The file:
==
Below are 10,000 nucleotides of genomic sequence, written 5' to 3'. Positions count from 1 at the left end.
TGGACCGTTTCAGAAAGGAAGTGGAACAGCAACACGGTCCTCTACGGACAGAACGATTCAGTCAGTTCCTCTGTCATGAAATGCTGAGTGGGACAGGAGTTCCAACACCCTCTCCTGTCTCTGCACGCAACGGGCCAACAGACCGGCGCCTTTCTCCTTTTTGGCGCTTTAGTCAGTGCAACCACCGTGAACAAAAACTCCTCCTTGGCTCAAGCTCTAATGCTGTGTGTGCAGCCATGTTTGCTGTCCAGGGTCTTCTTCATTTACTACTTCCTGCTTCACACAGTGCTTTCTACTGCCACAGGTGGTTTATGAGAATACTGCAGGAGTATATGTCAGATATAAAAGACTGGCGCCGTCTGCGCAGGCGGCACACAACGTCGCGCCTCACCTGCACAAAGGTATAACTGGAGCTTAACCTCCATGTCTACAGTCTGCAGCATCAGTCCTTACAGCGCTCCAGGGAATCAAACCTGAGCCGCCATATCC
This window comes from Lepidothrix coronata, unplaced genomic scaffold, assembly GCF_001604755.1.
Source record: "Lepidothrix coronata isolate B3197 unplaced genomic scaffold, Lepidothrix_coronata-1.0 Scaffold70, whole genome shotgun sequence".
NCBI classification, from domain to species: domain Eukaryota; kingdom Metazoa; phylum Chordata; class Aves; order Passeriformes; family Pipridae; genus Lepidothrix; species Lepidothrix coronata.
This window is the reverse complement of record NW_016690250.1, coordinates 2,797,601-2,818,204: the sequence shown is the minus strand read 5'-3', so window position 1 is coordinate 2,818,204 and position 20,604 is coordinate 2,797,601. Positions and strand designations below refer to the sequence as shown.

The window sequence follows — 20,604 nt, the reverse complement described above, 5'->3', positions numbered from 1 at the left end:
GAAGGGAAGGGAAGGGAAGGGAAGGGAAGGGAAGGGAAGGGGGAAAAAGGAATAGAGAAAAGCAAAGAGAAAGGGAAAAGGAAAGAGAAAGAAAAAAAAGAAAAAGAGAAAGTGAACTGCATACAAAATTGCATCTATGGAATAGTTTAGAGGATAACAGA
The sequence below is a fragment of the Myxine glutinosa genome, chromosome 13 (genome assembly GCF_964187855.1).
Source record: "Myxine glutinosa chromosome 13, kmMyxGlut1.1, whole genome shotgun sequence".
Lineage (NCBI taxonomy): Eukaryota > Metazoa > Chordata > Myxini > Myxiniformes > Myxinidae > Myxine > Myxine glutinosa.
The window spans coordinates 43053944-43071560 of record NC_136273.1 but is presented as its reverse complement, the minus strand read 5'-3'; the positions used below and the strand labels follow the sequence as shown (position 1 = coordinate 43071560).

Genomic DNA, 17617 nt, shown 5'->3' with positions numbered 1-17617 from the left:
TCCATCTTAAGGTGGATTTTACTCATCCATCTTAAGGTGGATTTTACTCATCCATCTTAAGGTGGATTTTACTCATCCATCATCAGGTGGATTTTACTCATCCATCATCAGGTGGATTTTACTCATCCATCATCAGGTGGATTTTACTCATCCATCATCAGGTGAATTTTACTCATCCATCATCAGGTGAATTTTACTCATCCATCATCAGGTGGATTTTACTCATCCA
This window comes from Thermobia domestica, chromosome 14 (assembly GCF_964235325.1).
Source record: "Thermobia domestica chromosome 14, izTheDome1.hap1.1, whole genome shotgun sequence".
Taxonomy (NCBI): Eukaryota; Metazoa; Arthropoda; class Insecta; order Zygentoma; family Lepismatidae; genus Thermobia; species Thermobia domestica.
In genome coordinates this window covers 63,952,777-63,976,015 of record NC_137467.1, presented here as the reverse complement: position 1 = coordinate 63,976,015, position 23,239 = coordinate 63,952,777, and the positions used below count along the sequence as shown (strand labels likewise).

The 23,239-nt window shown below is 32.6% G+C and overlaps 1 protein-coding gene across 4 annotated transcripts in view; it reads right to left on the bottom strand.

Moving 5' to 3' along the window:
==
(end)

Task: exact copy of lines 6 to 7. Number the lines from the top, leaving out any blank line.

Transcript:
This window is the reverse complement of record NW_016690250.1, coordinates 2,797,601-2,818,204: the sequence shown is the minus strand read 5'-3', so window position 1 is coordinate 2,818,204 and position 20,604 is coordinate 2,797,601. Positions and strand designations below refer to the sequence as shown.

The window sequence follows — 20,604 nt, the reverse complement described above, 5'->3', positions numbered from 1 at the left end: